environment under production expected loads
  • Includes load, stress and stability testing
  • Security testing
  • Used to test the overall system against potential
    security issues
  • Tests all components of the application including
    hardware, network, software (operating system,
    middleware, custom coded components, packages,
    etc.)

12
Code complete
  • Important code milestones
  • Code freeze / code complete the date when no new
    features of the system should be implemented
    only defect fixes are allowed at this point
  • Alpha a release/build of the system that is
    functionally incomplete with known defects
  • Beta a release/build of the system that is
    functionally complete with known defects
  • RC (Release Candidate) a release/build of the
    system that is functionally complete with no
    known defects
  • GA (General availability) a release of the
    system
  • It is extremely important to stick to code freeze
    dates
  • Regression testing will hopefully find bugs in
    any new releases, but there is no guarantee
  • Side effects are the biggest potential
    challenge to a program with a GA looming, there
    is no contingency left in case of mistakes

13
Deployment Project Closure
14
Deployment
  • Often the calm before the storm
  • Hopefully, youve tested the system, had users
    accept it, passed all of your performance
    testing, etc.
  • In theory, there is no difference between theory
    and reality but, in reality, there is
  • Do not dramatically staff down just prior to
    deployment unless it is out of scope
  • Make sure users are fully trained (as
    appropriate)
  • Cut-over plan
  • At the time of go-live there is normally a
    cut-over plan that is prepared for the final
    days/hours
  • Includes any last minute data migration
  • Includes any last minute configuration (e.g.,
    making the site available on the Internet)
  • Includes resource plans / communication plans for
    support
  • Tier 1 first level support for basic issue such
    as computer problems
  • Tier 2 second level support for application
    related issues common problems that may require
    some level of administrative access to fix
  • Tier 3 one-off situations that require
    technical knowledge of the system
  • Tier 4 issues caused by defects that need to be
    fixed in the system

15
Project close out
  • Close the books on the project
  • Finalize all change requests, vendor purchase
    orders, etc.
  • Update any contracts that may be milestone based
  • Plan a lessons learned session
  • Hagdens law Good judgment comes from
    experience. Experience comes from bad judgment.
  • Can often been heated use an external
    facilitator
  • Techniques like SWOT analysis are a good tool for
    this especially since they tend to be balanced
    and start with strengths over improvement areas
  • Taking action on the lessons learned
  • For each major lesson, assign a resource (or
    team) to make progress often times it may just
    be further investigation, but it might be
    something you can fix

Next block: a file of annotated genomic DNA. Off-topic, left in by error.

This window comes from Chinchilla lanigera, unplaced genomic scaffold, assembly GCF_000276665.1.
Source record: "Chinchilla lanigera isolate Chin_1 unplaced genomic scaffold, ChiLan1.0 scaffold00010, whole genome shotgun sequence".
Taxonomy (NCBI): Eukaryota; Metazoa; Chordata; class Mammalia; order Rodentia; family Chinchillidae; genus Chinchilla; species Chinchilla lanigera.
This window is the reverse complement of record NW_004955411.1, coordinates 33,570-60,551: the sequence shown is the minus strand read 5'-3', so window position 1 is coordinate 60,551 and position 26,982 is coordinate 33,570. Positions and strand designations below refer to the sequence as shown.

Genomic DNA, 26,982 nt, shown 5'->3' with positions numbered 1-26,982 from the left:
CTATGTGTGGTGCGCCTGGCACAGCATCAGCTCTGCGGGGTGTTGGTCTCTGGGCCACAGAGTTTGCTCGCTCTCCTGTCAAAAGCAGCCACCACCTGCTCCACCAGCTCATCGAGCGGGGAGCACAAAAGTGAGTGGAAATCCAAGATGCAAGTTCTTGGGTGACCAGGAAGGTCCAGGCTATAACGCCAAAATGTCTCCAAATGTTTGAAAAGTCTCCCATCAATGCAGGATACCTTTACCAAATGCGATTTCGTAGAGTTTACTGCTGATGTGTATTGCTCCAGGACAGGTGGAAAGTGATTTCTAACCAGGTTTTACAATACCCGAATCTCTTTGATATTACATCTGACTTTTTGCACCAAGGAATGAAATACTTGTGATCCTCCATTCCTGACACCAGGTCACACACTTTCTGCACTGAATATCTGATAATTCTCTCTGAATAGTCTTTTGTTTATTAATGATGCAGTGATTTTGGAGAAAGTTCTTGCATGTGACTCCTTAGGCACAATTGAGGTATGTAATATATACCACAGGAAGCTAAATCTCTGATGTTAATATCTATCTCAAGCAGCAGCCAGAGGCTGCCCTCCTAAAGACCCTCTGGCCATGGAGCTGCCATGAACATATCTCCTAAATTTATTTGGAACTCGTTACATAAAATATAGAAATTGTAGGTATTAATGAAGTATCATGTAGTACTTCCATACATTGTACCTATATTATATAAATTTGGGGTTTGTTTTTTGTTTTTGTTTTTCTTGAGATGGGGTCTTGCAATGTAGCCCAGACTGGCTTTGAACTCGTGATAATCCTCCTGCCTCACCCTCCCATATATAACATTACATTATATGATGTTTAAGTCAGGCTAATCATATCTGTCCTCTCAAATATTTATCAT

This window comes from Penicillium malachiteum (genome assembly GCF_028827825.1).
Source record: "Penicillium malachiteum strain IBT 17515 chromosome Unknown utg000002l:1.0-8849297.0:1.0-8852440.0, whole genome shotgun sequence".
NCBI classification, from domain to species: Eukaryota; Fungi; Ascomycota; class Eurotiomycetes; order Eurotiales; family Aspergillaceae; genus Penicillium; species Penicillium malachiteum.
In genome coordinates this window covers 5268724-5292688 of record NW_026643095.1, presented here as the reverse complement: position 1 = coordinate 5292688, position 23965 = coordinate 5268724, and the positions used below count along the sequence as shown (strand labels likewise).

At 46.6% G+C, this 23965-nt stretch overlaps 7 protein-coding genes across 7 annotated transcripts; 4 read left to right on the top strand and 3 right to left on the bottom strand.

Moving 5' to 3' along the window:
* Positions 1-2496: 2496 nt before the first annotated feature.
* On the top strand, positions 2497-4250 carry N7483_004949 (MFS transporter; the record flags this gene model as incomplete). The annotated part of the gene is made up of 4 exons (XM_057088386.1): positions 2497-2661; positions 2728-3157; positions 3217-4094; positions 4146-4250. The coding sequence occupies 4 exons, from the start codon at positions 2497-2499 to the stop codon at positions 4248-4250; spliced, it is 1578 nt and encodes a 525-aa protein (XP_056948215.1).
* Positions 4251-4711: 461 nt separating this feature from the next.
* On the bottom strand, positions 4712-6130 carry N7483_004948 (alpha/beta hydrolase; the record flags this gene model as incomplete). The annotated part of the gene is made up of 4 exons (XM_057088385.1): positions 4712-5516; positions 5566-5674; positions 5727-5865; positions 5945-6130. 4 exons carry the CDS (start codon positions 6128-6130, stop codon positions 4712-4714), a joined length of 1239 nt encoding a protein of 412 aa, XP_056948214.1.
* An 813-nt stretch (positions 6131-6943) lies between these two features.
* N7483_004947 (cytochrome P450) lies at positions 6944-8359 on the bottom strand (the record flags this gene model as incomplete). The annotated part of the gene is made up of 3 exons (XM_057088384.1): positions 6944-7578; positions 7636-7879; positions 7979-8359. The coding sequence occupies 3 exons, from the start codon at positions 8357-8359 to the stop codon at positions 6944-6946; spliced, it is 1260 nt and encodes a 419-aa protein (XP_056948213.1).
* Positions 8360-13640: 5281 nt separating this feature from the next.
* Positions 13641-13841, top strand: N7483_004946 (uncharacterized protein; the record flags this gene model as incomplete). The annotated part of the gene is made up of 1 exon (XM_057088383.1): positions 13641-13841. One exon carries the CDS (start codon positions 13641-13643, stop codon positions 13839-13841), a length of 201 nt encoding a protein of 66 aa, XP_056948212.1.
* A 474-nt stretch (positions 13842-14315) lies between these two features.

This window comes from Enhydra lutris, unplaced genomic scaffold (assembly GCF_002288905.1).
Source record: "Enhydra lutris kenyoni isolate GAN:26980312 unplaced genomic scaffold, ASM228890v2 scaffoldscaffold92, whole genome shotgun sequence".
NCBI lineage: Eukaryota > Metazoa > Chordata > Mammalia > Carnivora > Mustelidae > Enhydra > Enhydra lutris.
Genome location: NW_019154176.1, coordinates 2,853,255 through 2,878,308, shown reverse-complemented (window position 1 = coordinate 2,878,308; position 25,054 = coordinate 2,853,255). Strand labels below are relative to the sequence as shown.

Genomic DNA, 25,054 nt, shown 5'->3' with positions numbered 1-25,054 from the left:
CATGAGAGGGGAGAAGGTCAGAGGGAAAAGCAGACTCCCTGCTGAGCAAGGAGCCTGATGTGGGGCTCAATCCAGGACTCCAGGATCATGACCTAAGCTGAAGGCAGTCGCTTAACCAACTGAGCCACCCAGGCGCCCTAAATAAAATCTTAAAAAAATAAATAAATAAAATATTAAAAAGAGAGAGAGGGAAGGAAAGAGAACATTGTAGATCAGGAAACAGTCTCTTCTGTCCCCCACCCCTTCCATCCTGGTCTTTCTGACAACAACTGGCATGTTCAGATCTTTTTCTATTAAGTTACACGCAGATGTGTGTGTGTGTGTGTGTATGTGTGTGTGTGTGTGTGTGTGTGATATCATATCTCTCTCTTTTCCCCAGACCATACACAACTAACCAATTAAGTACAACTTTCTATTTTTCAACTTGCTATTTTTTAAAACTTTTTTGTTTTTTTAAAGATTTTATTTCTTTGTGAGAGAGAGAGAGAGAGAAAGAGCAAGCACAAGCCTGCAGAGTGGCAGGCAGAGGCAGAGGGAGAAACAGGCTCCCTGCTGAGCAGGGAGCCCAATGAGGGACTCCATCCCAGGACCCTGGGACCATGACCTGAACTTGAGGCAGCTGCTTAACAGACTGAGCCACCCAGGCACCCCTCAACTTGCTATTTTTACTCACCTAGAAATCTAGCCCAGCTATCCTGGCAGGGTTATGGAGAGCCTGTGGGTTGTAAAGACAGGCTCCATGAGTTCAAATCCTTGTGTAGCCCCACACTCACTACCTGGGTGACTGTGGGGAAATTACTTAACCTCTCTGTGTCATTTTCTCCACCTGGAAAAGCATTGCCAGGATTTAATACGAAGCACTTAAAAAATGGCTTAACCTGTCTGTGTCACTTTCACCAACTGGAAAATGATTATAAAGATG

• Improvements from lessons learned are the best
    way to make the process much smoother next time

16
Project closure report
  • Just as you have a project kick-off, you should
    hold a project-close out meeting
  • Review the goals of the project and emphasize the
    measurable objectives you are on the verge of
    achieving them (hopefully!)
  • Provide details on how/why the project was closed
    (not all close outs are good news)
  • Provide a complete listing of all deliverables
    provide a project binder to key stakeholders
  • Identify outstanding risks that were not fixed
    within the scope/budget of the project
  • Review budget (baseline vs. actual)
  • Review next steps following the project for
    either operations, the next phase, etc.
  • Closing an abandoned project
  • You may or may not go through as formal of a
    process especially since it can be demoralizing
  • Still important to have lessons learned session
    (even if informally)
  • Be a good leader dont let team members get
    overly emotional

17
Effective Leadership
18
What makes a good leader?
  • Good decision making skills
  • Ownership/responsibility
  • Good problem solving skills
  • Assertive
  • Positive attitude and eagerness to learn
  • Good listening skills
  • Respectful of others
  • Values diversity
  • Recognizes and resolved conflict
  • Empowers others
  • Effective meeting-management skills
  • Sense of dedication and loyalty to the project,
    team and company
  • Formulate a clear vision and shares it with
    others
  • Effective delegation skills
  • Keeps people enthused and motivated
  • Good writing/presentation skills and excellent
    verbal communication skills
  • Good negotiator
  • Abundance of energy
  • Patience

19
Leading a team
  • Understand what is important to your team members
  • Leaders are good at setting overall direction
    but good team leaders are able to translate that
    to individuals an individual sense of ownership
    is key
  • Recognize opportunities to coach/mentor
    individual team members and dont forget to
    leverage their strengths
  • Working side-by-side is critical to acceptance
    and respect
  • Manage performance and performance reviews
  • Set clear expectations for individuals
  • At least every 3 months, provide feedback on
    progress against their individual goals
    independent of project success (they may be under
    or over achieving)
  • Give individuals achievable goals but also give
    them stretch goals
  • Use consistent ratings across individuals

20
Managing conflict
  • Fight human nature